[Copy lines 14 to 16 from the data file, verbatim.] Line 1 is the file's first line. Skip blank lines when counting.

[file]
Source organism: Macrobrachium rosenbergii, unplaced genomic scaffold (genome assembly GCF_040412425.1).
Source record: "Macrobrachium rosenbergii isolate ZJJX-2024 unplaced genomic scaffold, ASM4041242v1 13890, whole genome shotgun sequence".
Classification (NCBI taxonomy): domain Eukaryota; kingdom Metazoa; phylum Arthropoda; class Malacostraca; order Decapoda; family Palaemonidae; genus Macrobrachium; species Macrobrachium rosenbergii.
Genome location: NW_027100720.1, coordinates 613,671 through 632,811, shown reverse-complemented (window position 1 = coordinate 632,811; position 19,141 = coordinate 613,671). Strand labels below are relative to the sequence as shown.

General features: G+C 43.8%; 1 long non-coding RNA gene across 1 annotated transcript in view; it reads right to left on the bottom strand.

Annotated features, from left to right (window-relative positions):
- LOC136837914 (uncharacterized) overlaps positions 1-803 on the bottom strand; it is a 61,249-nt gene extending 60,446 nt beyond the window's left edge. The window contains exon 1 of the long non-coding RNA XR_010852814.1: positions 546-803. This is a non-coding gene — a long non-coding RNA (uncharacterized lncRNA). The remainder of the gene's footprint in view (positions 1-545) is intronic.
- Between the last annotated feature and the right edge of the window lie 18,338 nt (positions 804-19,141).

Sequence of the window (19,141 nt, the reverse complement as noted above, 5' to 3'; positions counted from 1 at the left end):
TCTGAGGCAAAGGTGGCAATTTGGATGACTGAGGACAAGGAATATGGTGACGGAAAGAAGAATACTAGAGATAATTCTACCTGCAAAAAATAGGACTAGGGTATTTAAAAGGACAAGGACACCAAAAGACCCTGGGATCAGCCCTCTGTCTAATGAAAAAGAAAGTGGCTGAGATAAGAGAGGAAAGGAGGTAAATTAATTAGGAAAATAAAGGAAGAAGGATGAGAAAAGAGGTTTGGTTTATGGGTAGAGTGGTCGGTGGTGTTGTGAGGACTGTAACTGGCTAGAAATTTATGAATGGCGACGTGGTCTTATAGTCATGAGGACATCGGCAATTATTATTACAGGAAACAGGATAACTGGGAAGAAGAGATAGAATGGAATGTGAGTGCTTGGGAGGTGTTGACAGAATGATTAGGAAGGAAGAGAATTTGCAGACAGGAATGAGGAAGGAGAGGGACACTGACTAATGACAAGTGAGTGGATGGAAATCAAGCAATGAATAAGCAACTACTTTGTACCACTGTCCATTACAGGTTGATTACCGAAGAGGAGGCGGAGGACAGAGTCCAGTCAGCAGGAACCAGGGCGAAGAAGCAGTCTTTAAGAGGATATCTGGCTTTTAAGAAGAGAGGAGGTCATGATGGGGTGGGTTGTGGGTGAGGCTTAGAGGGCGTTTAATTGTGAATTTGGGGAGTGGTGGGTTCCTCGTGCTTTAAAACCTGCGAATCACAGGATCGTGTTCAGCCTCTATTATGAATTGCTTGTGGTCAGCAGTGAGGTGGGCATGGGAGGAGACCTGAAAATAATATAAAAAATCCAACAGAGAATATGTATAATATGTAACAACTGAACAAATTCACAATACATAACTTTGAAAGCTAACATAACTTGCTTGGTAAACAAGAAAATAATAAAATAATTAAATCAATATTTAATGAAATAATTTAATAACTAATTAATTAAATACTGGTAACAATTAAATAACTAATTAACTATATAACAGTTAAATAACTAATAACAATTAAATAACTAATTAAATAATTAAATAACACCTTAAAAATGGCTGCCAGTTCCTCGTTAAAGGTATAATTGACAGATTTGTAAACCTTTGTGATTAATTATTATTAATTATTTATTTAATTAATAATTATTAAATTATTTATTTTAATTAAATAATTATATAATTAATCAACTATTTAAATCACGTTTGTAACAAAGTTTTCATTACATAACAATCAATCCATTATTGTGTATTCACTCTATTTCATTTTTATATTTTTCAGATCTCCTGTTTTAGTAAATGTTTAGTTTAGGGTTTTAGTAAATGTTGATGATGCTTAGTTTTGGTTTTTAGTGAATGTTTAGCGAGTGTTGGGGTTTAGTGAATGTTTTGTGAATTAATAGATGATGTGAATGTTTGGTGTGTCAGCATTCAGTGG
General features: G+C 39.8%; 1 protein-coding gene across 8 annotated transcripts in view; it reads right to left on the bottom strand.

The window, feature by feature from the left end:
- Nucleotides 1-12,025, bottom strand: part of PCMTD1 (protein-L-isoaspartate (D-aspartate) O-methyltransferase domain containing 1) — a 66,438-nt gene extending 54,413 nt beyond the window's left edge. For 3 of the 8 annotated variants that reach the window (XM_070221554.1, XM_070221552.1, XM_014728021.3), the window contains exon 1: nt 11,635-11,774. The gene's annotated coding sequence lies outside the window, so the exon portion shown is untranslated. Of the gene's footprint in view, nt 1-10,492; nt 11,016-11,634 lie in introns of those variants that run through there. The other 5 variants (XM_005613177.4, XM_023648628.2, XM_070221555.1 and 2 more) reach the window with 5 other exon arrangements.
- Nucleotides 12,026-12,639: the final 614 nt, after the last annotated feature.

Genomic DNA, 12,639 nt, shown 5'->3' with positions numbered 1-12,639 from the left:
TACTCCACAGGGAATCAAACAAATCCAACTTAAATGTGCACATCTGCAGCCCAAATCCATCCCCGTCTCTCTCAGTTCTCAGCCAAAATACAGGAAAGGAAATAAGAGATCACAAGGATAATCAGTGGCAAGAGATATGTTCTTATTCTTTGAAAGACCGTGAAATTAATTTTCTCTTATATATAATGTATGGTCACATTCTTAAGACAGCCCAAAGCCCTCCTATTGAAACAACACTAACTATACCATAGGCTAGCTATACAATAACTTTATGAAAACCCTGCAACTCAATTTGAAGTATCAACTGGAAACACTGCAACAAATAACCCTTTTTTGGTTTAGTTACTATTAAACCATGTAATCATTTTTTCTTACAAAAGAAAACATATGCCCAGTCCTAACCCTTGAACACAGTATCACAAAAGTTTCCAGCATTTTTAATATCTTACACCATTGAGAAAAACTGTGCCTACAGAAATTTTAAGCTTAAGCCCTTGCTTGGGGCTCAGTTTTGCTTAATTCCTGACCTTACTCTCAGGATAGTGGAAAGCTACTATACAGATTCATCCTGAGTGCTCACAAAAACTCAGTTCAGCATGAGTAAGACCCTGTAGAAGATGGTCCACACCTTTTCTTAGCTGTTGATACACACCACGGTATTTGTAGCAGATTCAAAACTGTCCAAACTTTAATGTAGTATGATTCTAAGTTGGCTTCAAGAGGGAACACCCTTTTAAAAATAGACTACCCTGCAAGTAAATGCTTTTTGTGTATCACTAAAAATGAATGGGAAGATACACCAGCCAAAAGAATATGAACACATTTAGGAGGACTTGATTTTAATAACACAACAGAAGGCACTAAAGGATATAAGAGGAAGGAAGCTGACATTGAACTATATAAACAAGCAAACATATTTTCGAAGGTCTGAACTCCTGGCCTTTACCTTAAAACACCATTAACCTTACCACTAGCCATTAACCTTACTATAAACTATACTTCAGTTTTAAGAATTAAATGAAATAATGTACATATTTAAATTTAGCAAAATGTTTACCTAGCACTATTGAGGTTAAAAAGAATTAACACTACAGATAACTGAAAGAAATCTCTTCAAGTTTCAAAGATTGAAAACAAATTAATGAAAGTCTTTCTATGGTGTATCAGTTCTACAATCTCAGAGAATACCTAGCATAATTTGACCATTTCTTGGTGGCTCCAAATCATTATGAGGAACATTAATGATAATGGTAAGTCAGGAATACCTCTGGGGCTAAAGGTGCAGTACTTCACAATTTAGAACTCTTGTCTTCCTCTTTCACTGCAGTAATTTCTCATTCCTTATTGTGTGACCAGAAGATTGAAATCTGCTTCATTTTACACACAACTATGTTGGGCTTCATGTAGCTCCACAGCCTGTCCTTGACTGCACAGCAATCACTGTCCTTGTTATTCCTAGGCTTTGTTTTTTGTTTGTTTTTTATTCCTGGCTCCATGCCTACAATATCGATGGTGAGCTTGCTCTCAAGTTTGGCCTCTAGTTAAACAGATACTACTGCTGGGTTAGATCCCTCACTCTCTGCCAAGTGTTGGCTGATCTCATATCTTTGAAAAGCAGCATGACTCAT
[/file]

- Nucleotides 12,026-12,639: the final 614 nt, after the last annotated feature.

Genomic DNA, 12,639 nt, shown 5'->3' with positions numbered 1-12,639 from the left:
TACTCCACAGGGAATCAAACAAATCCAACTTAAATGTGCACATCTGCAGCCCAAATCCATCCCCGTCTCTCTCAGTTCTCAGCCAAAATACAGGAAAGGAAATAAGAGATCACAAGGATAATCAGTGGCAAGAGATATGTTCTTATTCTTTGAAAGACCGTGAAATTAATTTTCTCTTATATATAATGTATGGTCACATTCTTAAGACAGCCCAAAGCCCTCCTATTGAAACAACACTAACTATACCATAGGCTAGCTATACAATAACTTTATGAAAACCCTGCAACTCAATTTGAAGTATCAACTGGAAACACTGCAACAAATAACCCTTTTTTGGTTTAGTTACTATTAAACCATGTAATCATTTTTTCTTACAAAAGAAAACATATGCCCAGTCCTAACCCTTGAACACAGTATCACAAAAGTTTCCAGCATTTTTAATATCTTACACCATTGAGAAAAACTGTGCCTACAGAAATTTTAAGCTTAAGCCCTTGCTTGGGGCTCAGTTTTGCTTAATTCCTGACCTTACTCTCAGGATAGTGGAAAGCTACTATACAGATTCATCCTGAGTGCTCACAAAAACTCAGTTCAGCATGAGTAAGACCCTGTAGAAGATGGTCCACACCTTTTCTTAGCTGTTGATACACACCACGGTATTTGTAGCAGATTCAAAACTGTCCAAACTTTAATGTAGTATGATTCTAAGTTGGCTTCAAGAGGGAACACCCTTTTAAAAATAGACTACCCTGCAAGTAAATGCTTTTTGTGTATCACTAAAAATGAATGGGAAGATACACCAGCCAAAAGAATATGAACACATTTAGGAGGACTTGATTTTAATAACACAACAGAAGGCACTAAAGGATATAAGAGGAAGGAAGCTGACATTGAACTATATAAACAAGCAAACATATTTTCGAAGGTCTGAACTCCTGGCCTTTACCTTAAAACACCATTAACCTTACCACTAGCCATTAACCTTACTATAAACTATACTTCAGTTTTAAGAATTAAATGAAATAATGTACATATTTAAATTTAGCAAAATGTTTACCTAGCACTATTGAGGTTAAAAAGAATTAACACTACAGATAACTGAAAGAAATCTCTTCAAGTTTCAAAGATTGAAAACAAATTAATGAAAGTCTTTCTATGGTGTATCAGTTCTACAATCTCAGAGAATACCTAGCATAATTTGACCATTTCTTGGTGGCTCCAAATCATTATGAGGAACATTAATGATAATGGTAAGTCAGGAATACCTCTGGGGCTAAAGGTGCAGTACTTCACAATTTAGAACTCTTGTCTTCCTCTTTCACTGCAGTAATTTCTCATTCCTTATTGTGTGACCAGAAGATTGAAATCTGCTTCATTTTACACACAACTATGTTGGGCTTCATGTAGCTCCACAGCCTGTCCTTGACTGCACAGCAATCACTGTCCTTGTTATTCCTAGGCTTTGTTTTTTGTTTGTTTTTTATTCCTGGCTCCATGCCTACAATATCGATGGTGAGCTTGCTCTCAAGTTTGGCCTCTAGTTAAACAGATACTACTGCTGGGTTAGATCCCTCACTCTCTGCCAAGTGTTGGCTGATCTCATATCTTTGAAAAGCAGCATGACTCAT